Characterizing soil phosphorus supply on aggrading and degrading management regimes
Peer Reviewed StatusNon-Peer Reviewed
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Practical concerns regarding P fertility usually focus on crop maturity and quality. However, on highly degraded soils P supply can be so low as to limit grain yield. A study of soils treated with conservation and conventional tillage methods indicated that mineralizable fractions of organic N and S were enhanced under conservation managements. Increased soil organic matter quality on these managements may also increase organic P supply. However, assessing the importance of organic P using soil incubations is of little value because mineralized P is quickly fixed as insoluble forms. In this study, we investigate the supply of P on aggraded and degraded soils, using a sequential chemical fractionation which has been operationally linked to plant uptake and net P supply. We also quantify the size of these P fractions on severely degraded and manure amended soils in an attempt to link visual P deficiency and sufficiency to soil P levels. Total and organic P differ little among tillage regimes. Native grassland contains the least mass of P in the 10 em surface layer, which indicates the importance of fertilizer additions and mixing of mineral soil. Available P fractions are 1.5 to 2.5 times higher in the aggraded conservation managements, reflecting the input of fertilizer P. Trends in available Pi for cultivated soils confirm previous soil quality rankings based on N and S supply. The chemical fractionation of available inorganic P (Pi) clearly delineates the sufficiency of P supply to durum wheat plants. Severely degraded soils showing visual P deficiencies, have 88 % less available Pi than the aggraded manure amended soil, while total and organic P differed by less than 25 %. Therefore, sequential chemical fractionation is a more sensitive indicator of P supplying power than is total or organic P.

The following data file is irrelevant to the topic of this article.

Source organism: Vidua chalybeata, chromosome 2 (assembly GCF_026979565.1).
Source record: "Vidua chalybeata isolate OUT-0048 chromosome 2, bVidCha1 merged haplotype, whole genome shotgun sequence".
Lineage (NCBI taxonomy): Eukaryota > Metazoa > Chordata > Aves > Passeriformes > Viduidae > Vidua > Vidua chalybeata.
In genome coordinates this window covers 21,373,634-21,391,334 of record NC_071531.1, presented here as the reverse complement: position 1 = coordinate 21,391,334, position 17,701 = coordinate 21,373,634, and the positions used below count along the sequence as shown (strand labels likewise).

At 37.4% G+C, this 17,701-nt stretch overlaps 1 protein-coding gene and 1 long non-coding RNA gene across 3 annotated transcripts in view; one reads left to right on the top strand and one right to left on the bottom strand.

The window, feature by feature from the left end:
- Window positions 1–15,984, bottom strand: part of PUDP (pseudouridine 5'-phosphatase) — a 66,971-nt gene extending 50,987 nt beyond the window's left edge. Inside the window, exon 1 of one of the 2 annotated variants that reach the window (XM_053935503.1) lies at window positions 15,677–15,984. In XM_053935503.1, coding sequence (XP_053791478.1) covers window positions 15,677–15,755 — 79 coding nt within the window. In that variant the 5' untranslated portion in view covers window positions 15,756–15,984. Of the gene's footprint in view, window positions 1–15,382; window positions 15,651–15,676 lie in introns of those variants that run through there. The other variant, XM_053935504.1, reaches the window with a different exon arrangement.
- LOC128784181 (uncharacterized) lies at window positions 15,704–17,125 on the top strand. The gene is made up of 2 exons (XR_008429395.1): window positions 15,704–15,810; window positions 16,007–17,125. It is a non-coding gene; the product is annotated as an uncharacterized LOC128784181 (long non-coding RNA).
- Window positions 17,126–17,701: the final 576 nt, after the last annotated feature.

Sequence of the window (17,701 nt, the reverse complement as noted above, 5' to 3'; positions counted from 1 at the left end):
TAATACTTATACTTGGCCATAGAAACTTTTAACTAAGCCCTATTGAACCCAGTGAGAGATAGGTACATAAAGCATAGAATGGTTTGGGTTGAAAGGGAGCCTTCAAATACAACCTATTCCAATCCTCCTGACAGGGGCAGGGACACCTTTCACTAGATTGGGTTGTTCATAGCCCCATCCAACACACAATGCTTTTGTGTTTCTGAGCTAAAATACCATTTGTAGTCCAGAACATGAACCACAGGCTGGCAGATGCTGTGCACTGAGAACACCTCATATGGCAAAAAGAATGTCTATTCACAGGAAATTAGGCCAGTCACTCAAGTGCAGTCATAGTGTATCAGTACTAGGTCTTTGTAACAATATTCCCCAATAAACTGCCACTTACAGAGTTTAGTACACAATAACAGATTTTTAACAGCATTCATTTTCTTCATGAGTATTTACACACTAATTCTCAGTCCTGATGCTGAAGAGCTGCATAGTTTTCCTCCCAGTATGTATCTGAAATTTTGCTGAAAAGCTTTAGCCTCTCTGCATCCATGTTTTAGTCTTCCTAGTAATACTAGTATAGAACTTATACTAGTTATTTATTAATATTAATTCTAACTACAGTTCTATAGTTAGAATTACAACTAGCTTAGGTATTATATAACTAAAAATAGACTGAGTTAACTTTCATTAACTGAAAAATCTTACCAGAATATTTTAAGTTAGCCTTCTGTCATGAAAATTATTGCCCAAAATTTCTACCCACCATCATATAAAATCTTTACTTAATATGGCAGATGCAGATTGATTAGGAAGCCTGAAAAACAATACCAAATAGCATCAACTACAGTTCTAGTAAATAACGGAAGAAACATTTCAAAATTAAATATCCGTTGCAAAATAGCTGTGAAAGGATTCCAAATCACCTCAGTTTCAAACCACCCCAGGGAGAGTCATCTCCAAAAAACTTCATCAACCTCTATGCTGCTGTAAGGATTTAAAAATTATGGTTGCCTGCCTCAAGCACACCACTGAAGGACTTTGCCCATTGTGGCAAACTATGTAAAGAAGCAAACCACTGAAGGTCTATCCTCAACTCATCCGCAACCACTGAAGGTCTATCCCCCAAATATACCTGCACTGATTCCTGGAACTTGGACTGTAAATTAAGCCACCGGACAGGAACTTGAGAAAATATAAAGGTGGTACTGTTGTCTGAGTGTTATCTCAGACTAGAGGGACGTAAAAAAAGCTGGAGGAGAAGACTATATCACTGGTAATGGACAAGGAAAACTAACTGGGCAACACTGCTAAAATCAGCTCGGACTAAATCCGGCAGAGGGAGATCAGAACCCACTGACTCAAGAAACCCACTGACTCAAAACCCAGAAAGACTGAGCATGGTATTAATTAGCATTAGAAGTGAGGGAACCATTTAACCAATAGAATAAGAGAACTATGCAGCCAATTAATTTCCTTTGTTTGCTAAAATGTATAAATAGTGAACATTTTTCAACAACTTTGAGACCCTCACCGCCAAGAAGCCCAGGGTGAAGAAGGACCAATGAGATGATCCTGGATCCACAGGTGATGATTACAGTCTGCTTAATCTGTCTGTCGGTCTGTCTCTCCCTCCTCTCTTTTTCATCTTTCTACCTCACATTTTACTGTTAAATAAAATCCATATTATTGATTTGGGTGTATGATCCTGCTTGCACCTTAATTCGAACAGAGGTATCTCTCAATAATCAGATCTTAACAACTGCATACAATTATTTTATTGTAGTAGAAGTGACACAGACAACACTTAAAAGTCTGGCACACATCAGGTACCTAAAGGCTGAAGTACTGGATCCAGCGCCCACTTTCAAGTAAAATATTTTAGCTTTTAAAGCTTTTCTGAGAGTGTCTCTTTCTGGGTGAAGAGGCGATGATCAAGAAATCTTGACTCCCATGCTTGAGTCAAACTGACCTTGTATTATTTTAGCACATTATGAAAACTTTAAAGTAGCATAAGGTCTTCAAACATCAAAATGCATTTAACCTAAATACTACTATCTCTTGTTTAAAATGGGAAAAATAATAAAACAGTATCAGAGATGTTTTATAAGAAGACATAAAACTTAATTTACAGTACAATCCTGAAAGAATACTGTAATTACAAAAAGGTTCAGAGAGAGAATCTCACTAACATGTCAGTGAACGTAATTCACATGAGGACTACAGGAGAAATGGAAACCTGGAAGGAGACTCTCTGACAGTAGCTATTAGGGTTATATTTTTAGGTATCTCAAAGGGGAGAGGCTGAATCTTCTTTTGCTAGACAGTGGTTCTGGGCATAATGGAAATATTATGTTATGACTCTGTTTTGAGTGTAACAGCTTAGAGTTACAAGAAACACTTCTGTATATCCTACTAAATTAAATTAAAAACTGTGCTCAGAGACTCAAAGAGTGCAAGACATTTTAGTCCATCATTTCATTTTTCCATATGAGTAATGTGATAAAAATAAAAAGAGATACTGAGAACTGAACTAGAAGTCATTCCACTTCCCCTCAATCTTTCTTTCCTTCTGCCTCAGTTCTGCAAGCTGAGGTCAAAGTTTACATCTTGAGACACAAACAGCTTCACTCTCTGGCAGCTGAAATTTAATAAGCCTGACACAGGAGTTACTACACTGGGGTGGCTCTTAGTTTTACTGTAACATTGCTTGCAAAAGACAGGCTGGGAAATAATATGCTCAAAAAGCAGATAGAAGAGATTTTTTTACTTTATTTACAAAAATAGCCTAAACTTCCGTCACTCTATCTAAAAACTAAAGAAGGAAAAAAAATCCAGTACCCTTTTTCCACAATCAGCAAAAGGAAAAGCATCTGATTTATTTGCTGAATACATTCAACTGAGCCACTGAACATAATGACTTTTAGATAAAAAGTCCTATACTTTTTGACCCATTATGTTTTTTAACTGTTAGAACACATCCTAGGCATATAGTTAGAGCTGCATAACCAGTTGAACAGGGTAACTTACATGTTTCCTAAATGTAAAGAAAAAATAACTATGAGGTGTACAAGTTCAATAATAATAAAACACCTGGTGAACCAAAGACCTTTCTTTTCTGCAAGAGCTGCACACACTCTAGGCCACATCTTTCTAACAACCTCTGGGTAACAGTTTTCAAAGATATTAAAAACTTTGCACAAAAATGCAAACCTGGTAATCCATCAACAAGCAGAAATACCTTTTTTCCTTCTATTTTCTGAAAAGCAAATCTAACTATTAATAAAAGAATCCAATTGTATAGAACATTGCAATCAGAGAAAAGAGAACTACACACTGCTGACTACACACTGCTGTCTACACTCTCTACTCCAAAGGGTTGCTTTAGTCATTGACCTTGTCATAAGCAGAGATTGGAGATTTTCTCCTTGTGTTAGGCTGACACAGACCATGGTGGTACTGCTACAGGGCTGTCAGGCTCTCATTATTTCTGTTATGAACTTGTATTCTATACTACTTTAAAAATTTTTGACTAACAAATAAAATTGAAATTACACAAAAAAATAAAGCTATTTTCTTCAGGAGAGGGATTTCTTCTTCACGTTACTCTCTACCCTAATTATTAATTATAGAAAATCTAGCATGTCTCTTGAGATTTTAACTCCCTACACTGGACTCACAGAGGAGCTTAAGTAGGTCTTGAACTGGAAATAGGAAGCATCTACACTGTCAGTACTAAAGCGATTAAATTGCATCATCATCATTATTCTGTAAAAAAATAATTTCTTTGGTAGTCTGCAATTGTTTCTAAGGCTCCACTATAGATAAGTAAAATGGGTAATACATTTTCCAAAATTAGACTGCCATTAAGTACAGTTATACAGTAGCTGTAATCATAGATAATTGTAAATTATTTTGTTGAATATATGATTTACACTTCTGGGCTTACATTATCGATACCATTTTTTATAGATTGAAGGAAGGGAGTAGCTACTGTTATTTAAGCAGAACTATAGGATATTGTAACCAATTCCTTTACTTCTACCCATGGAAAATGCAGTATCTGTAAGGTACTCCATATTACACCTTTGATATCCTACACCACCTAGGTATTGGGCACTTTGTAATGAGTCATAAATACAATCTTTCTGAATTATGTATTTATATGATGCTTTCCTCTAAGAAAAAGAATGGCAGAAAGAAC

Part OfSoils and Crops Workshop
potential P supply
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